This is despite DSE chairperson, Inia Barry, being among several from civil society organisations who went along on the visit which was hosted by Indonesia.

Ms Wate said her organisation had found out about the trip the evening before the delegation’s departure for West Papua.

The DSE did not endorse Mr Barry or any of the other civil society representatives who took part in the West Papua visit, she said

Ms Wate maintained her organisation was not aware of any details of the trip or its terms of reference and she called on the Solomon Islands government in the future to formally approach the DSE on matters that required civil sector representation.

Ms Wate also admonished the government for not informing civil society groups in West Papua ahead of their trip. (*)

 

Source: Radio NZ

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Refuse dialogue, ULMWP said Acting Governor does not understand Papua

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Benny Wenda – Jubi / Doc

Jayapura, Jubi – The United Liberation Movement for West Papua (ULMWP) firmly refused the offer from the Acting Papua Governor Soedarmo for a dialogue.

“It is the acting governor (Papua) and the Government of Indonesia that disturb the stability of the Papua’s nation. Papuans never asked Indonesia and its military to come to Papua. Indonesia is not aware of the fact it has deprived over the land of Papua and its people,” said Benny Wenda to rebutting the acting governor’s claim that the ULMWP is a group who is responsible to the disturb of political, economic and security stability in Papua.

Wenda confirmed by telephone on Friday (Oxford, Saturday, 5/5/2018) said dialogue is not the goal of ULMWP. The acting governor instead can have the dialogue with church leaders, Papuan People’s Assembly (MRP), Papuan House of Representatives (DPRP) or Non-Governmental Organizations. “He can talk with the Church, MRP, DPRP and NGOs to address the problems that occurred in Papua. ULMWP is fighting for the referendum for the people of Papua. That’s our goal,” he said.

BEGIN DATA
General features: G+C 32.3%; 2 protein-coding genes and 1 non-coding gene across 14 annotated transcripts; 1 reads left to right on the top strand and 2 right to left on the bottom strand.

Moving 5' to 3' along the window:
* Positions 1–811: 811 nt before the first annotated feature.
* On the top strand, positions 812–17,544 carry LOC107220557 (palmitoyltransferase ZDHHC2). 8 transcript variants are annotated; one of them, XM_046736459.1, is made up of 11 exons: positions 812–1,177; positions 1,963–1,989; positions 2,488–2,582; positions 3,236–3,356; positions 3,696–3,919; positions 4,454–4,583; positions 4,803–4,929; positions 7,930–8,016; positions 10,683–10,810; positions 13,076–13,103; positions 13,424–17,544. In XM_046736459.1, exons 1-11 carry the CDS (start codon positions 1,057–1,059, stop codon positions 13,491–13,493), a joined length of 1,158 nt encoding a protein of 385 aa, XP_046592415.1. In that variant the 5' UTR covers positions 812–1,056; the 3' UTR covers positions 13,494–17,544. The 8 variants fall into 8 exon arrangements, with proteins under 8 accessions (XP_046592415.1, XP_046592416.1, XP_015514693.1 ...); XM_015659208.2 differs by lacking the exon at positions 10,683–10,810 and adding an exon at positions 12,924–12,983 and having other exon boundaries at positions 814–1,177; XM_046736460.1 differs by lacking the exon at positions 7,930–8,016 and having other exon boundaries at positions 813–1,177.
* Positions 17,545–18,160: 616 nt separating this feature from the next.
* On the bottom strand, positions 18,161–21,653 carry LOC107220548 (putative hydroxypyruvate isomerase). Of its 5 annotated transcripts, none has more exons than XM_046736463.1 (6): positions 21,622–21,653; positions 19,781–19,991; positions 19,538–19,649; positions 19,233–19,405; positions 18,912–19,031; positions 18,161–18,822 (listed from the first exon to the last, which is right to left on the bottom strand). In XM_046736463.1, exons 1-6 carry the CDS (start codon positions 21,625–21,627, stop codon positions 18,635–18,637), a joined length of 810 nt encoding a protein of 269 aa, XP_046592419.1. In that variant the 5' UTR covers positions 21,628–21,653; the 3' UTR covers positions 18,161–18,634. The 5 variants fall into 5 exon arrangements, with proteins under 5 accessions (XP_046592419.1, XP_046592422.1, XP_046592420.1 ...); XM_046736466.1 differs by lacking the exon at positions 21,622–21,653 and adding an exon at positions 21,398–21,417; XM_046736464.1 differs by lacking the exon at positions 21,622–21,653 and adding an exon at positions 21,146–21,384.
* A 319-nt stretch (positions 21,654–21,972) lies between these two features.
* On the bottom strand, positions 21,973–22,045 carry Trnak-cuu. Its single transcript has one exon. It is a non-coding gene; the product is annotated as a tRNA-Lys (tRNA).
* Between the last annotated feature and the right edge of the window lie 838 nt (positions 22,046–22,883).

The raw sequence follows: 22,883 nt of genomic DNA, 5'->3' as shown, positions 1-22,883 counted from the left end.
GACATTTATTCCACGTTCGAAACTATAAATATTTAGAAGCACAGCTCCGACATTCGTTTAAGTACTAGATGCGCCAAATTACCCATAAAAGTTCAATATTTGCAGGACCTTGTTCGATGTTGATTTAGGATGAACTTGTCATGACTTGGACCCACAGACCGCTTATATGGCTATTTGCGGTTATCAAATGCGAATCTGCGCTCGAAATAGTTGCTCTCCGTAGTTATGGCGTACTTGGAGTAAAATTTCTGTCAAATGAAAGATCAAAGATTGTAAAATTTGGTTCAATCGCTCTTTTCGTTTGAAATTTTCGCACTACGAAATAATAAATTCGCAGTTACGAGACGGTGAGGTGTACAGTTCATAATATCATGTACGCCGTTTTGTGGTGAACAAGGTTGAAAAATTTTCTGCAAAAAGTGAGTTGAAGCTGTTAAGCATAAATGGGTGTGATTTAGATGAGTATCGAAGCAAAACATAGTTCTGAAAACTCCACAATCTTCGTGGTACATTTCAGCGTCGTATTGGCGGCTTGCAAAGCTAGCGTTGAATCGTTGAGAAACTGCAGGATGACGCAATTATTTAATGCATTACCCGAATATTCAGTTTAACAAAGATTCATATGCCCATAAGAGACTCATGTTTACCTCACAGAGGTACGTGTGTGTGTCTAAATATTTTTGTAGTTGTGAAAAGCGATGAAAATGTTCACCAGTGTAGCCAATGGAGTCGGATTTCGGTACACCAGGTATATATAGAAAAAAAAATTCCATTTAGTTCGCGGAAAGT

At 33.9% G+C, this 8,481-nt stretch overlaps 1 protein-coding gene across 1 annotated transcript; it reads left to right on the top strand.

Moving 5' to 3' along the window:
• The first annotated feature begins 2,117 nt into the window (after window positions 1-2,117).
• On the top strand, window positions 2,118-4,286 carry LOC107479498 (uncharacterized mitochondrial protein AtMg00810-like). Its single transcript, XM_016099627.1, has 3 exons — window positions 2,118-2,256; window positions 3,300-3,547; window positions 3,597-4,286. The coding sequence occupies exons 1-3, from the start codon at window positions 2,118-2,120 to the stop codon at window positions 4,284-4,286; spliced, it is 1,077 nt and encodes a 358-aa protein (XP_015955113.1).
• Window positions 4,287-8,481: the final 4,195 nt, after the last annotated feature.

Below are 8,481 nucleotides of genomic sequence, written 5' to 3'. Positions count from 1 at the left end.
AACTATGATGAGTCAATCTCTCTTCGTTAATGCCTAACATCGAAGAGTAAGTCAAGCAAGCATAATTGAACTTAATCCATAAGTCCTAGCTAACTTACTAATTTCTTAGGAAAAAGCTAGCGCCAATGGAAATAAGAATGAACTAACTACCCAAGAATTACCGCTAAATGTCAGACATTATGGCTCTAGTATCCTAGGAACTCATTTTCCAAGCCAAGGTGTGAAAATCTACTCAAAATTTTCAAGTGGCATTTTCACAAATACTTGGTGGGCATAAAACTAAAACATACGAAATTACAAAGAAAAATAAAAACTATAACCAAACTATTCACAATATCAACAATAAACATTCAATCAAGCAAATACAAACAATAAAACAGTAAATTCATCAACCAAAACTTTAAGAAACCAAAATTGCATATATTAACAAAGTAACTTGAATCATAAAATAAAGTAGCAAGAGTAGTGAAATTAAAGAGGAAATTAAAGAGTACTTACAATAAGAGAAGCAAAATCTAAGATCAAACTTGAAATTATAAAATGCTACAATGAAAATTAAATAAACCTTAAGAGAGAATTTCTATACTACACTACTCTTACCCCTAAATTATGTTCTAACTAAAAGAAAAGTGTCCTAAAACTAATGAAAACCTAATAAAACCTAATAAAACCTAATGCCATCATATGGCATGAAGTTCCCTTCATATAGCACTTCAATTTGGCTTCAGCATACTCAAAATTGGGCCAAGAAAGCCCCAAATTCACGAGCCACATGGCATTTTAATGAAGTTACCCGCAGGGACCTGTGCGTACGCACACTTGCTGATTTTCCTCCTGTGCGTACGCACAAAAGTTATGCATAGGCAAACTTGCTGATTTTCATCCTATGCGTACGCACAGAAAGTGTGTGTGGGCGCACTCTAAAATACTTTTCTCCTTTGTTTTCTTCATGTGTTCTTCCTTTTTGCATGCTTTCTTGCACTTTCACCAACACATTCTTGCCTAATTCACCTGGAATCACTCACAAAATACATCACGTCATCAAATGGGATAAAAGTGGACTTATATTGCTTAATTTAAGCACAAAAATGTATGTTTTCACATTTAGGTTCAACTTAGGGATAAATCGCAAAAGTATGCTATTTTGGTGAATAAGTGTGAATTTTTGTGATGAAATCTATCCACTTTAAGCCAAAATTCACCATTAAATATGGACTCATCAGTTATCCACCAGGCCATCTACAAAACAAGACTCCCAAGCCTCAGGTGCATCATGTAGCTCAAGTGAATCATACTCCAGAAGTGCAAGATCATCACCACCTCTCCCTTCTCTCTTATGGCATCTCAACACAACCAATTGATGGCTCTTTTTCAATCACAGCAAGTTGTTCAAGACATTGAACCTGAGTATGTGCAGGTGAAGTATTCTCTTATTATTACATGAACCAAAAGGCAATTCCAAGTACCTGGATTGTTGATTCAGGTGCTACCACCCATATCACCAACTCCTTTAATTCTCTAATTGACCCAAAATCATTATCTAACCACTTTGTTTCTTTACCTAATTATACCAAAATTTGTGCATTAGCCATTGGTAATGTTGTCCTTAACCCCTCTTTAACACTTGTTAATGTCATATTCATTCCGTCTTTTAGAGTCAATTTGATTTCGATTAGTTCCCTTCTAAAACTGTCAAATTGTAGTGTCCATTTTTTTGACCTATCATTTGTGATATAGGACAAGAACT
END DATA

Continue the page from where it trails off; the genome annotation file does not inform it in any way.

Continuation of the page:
Wenda furthermore said what Papuans asked from Indonesia is not development but political liberation. “The acting governor does not understand the root of the Papuan problem; it is ashamed,” said Wenda.

The Acting Papua Governor Soedarmo earlier claimed to be ready for opening a dialogue with the ULMWP and the West Papua National Committee as well as other groups who keep voicing the struggle for the independence of Papua. “As the acting governor, I am ready for dialogue, but it should do on the basis of the Unitary State of the Republic of Indonesia, and how we build Papua in the future,” Soedarmo said in a press release. Moreover, he said the dialogue should not be formal.

“That’s the way I appreciate. I am ready for a dialogue in the cafe, no need to do it at the office,” he added. (*)

Reporter: Victor Mambor

Editor: Pipit Maizier

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Solomons delegation to Indonesia sought balance

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Solomon Islanders have displayed strong support for West Papuans, including in this 2015 march through the streets of Honiara in support of a West Papuan bid to join the Melanesian Spearhead Group – Photo: Supplied

Solomon, Jubi – A Solomon Islands civil society worker says a delegation from his country which visited Indonesia sought a balanced view on West Papua human rights issues.

 

Wilfred Luiramo was one of several civil society people selected by the government to visit Indonesia, including West Papua and Papua provinces, last week.

 

Mr Luiramo said he wasn’t travelling on behalf of the group Forum Solomon Islands International, which he is chairman of, but rather as an individual civil society worker.

He said the Solomons government of Rick Hou was seeking a balanced approach on human rights in Papua region.

“Our relationship with Indonesia must be built and the human rights issue in West Papua must not be forgotten. It has to be part of the document. And generally, looking through it, Solomon Islands as a Melanesian country, and the West Papuan issue is very sensitive to us, we still feel that more can be done,” said Wilfred Luiramo.

Wilfred Luiramo said the approach on Papua being taken by Mr Hou’s leadership was different to that of the previous leadership of Manasseh Sogavare.

Of the rights situation, he said Papuans had different views on the issue of human rights abuses.

“Some propose that these things happen. Some say that these things happened previously, in the past,” he explained.

“So we have been collecting different views from them. All of them are not having the same view, but the issue remains that we try to make a balanced document out of all the informations we get.

Mr Luiramo said delegation members were yet to finalise their reports on the information garnered from the visit.

“We met with even the military generals, the governors and the CSO (civil society organisation) people, and tried to ask them what is their view… we keep trying to get a balance on it.”

He noted that some people saw the rights situation in Papua as having improved.

“Because Indonesia as a country is just coming to democracy in 1998, full democracy. Previously it was military-controlled.

“So they said there are improvements over time, and even some of the leaders told us, one of the common sayings, that ‘we are not a perfect country’ which is true.

“They are changing over time, and even some of the indigenous say that there are improvements within the human rights issue,” Mr Luiramo said, adding that some Papuans conveyed that they wanted independence from Indonesia. (*)

 

Source: radionz.co